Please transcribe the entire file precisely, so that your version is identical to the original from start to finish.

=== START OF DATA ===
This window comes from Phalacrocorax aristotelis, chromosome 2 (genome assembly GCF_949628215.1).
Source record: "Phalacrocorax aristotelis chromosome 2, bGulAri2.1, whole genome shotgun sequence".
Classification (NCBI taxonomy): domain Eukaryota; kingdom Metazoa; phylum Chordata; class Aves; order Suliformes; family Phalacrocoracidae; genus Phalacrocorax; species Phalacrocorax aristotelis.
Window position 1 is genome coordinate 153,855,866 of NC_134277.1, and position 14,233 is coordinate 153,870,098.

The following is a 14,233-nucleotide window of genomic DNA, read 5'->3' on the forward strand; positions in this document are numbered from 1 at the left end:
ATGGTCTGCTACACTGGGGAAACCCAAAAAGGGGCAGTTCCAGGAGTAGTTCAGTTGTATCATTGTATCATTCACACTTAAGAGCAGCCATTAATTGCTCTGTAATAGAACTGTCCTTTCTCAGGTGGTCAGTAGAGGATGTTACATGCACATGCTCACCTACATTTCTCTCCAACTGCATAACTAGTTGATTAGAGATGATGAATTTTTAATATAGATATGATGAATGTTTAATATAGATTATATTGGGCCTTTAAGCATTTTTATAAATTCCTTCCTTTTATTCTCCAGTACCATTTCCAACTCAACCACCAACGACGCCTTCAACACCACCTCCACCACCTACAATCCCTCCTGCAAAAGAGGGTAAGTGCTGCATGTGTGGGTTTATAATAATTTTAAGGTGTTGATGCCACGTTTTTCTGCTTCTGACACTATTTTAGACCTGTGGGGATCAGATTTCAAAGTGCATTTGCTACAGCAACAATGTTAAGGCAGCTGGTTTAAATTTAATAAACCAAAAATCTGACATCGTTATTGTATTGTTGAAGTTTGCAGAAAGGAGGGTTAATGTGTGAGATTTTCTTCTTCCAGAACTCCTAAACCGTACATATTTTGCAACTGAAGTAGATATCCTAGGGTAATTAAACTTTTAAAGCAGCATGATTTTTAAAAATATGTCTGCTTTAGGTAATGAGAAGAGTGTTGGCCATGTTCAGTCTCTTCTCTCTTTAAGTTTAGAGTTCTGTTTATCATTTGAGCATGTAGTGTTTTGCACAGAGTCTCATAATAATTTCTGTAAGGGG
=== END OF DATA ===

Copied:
This window comes from Phalacrocorax aristotelis, chromosome 2 (genome assembly GCF_949628215.1).
Source record: "Phalacrocorax aristotelis chromosome 2, bGulAri2.1, whole genome shotgun sequence".
Classification (NCBI taxonomy): domain Eukaryota; kingdom Metazoa; phylum Chordata; class Aves; order Suliformes; family Phalacrocoracidae; genus Phalacrocorax; species Phalacrocorax aristotelis.
Window position 1 is genome coordinate 153,855,866 of NC_134277.1, and position 14,233 is coordinate 153,870,098.

The following is a 14,233-nucleotide window of genomic DNA, read 5'->3' on the forward strand; positions in this document are numbered from 1 at the left end:
ATGGTCTGCTACACTGGGGAAACCCAAAAAGGGGCAGTTCCAGGAGTAGTTCAGTTGTATCATTGTATCATTCACACTTAAGAGCAGCCATTAATTGCTCTGTAATAGAACTGTCCTTTCTCAGGTGGTCAGTAGAGGATGTTACATGCACATGCTCACCTACATTTCTCTCCAACTGCATAACTAGTTGATTAGAGATGATGAATTTTTAATATAGATATGATGAATGTTTAATATAGATTATATTGGGCCTTTAAGCATTTTTATAAATTCCTTCCTTTTATTCTCCAGTACCATTTCCAACTCAACCACCAACGACGCCTTCAACACCACCTCCACCACCTACAATCCCTCCTGCAAAAGAGGGTAAGTGCTGCATGTGTGGGTTTATAATAATTTTAAGGTGTTGATGCCACGTTTTTCTGCTTCTGACACTATTTTAGACCTGTGGGGATCAGATTTCAAAGTGCATTTGCTACAGCAACAATGTTAAGGCAGCTGGTTTAAATTTAATAAACCAAAAATCTGACATCGTTATTGTATTGTTGAAGTTTGCAGAAAGGAGGGTTAATGTGTGAGATTTTCTTCTTCCAGAACTCCTAAACCGTACATATTTTGCAACTGAAGTAGATATCCTAGGGTAATTAAACTTTTAAAGCAGCATGATTTTTAAAAATATGTCTGCTTTAGGTAATGAGAAGAGTGTTGGCCATGTTCAGTCTCTTCTCTCTTTAAGTTTAGAGTTCTGTTTATCATTTGAGCATGTAGTGTTTTGCACAGAGTCTCATAATAATTTCTGTAAGGGG